The revision increases the EU greenhouse gases emissions reduction target from 29% to 40% by 2030, compared to 2005. Each Member State has its national target to achieve by 2030 and cannot exceed its annual greenhouse emissions allocation.
To reduce the carbon footprint of the maritime sector, the FuelEU Maritime regulation provides a framework for the uptake of renewable and low-carbon fuels. The greenhouse gas intensity of energy used should gradually decrease over time, starting by 2% in 2025 to achieve an 80% reduction by 2050.
Passenger ships and containers will have to uptake biofuels, biogas, renewable fuels of non-biological origin (RFNBO) and recycled carbon fuels to achieve these targets. Notably, incentives are given to support the use of RFNBO with high decarbonisation potential (e.g., hydrogen). The new rules will apply from 1 January 2025.
One of the issues that is hampering the decarbonisation of the aviation sector is the low supply and high costs of sustainable aviation fuels (SAF) compared to kerosene. To tackle this issue, ReFuelEU Aviation requires that airlines uplift an increasing percentage of SAF (biofuels, RNFBO – including renewable hydrogen – and recycled carbon aviation fuels) in EU airports every year.
Airlines will have to uplift a minimum share of SAF starting with a 2% in 2025 rising to 70% in 2050 (including sub-targets for synthetic aviation fuels). The SAF mandate requirements will apply from 1 January 2025, while reporting obligations will apply already from 1 January 2024.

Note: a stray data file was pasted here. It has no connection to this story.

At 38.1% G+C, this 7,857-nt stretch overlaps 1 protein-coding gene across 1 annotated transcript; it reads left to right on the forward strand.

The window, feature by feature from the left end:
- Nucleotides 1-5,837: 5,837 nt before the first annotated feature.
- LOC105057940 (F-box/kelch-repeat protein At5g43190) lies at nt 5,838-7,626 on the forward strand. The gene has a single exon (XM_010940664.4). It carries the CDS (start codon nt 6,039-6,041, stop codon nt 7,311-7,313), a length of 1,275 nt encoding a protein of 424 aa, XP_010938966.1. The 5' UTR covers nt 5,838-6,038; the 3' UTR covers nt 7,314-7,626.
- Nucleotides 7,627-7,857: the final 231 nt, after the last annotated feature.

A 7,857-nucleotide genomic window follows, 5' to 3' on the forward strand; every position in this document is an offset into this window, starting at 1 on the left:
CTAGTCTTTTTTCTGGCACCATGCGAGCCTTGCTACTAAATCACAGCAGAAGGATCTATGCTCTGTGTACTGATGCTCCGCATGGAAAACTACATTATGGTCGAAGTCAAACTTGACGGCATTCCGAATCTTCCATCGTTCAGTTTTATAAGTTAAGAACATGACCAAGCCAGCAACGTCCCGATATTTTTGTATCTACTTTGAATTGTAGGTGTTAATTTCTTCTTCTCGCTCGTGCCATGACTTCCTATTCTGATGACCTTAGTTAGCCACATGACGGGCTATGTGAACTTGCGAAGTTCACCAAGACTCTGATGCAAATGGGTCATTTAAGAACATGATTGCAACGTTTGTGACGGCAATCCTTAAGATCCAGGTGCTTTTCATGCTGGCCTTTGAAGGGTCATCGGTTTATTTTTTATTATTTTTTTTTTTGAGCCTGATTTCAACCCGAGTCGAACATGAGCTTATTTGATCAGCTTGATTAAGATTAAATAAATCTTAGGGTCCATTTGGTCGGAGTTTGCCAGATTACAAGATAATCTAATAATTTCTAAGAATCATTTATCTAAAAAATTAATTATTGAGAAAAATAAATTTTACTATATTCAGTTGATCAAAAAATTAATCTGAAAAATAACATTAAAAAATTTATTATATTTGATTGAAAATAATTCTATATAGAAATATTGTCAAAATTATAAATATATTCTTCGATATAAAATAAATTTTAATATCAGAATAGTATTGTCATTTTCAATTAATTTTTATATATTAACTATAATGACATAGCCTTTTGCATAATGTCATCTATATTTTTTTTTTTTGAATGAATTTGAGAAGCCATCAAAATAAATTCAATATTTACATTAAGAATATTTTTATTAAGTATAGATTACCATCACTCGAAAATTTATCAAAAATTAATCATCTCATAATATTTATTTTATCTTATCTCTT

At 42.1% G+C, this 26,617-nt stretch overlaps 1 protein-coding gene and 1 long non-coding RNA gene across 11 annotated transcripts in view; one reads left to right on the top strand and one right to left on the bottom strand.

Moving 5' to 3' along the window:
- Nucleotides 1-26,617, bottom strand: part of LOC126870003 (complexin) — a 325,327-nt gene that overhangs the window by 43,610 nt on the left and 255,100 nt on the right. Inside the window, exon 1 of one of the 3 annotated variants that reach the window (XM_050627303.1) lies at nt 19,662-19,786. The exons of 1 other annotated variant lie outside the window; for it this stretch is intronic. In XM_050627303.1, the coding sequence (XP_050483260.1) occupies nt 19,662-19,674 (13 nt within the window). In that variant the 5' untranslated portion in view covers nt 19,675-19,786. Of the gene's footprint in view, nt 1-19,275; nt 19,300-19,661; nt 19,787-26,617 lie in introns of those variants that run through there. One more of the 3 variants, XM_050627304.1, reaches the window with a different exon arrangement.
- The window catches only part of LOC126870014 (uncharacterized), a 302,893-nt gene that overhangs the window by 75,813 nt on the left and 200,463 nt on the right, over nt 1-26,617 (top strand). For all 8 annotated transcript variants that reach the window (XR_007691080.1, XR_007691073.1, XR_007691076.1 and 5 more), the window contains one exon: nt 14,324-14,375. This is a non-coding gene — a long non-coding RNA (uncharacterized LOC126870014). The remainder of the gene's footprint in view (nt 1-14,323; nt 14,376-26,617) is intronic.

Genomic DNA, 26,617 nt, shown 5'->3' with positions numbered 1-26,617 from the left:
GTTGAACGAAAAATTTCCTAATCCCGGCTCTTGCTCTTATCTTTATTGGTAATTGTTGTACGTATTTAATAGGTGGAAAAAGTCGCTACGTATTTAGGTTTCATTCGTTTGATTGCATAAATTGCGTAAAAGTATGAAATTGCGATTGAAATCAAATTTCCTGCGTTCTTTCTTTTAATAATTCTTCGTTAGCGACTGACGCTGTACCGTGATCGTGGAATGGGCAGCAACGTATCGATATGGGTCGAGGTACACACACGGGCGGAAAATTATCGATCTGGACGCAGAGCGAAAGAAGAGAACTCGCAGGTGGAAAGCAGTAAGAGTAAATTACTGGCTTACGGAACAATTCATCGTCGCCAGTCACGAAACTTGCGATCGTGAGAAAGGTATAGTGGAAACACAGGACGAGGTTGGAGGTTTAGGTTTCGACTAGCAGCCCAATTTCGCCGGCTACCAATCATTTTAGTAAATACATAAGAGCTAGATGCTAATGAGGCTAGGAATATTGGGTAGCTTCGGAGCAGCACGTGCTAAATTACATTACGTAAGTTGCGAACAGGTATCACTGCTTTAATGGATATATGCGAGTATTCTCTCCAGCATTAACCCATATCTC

Energy Efficiency Directive
Increased energy efficiency in the EU allows for reduced energy prices and supports the reduction of greenhouse gas emissions. This became highly relevant in the context of the energy crisis and the phase out of cheap Russian gas.
The revision of the Energy Efficiency Directive therefore sets higher targets for Member States to reduce final energy consumption at EU level by 11.7% in 2030. The public sector will lead by example, as Member States will need to renovate at least 3% of public buildings every year.
Member States will have to establish their national contribution and trajectory towards achieving the target in their integrated national energy and climate plans (NECPs), which will have to be finalised by 2024.
Energy Performance of Buildings Directive
Buildings will also contribute to the Fit for 55 objectives via the Energy Performance of Buildings Directive, which aims to make buildings more energy efficient by 2030.
The directive will require Member States to boost the renovation of buildings to increase their energy performance, notably for low-performance buildings (G class) and through mandatory renovations. The directive also introduces a new category A0 to the energy performance certificates, corresponding to zero-emission buildings.
The proposal is still under Trilogue negotiations and discussions are ongoing regarding the emission targets by 2030 and 2050.
Energy Taxation Directive
The most contentious initiative under the Fit for 55 package is the proposed revision of the Energy Taxation Directive (ETD). The Commission’s ambition is to align the taxation of energy products and electricity with the European Green Deal objectives. This entails introducing taxation based on the content and environmental impact of the energy source rather than its volume.
The proposed revision of the ETD also removes tax exemptions on fossil fuels while incentivising exemptions on renewable energy and electricity. If adopted, the revision will significantly drive-up prices in the EU.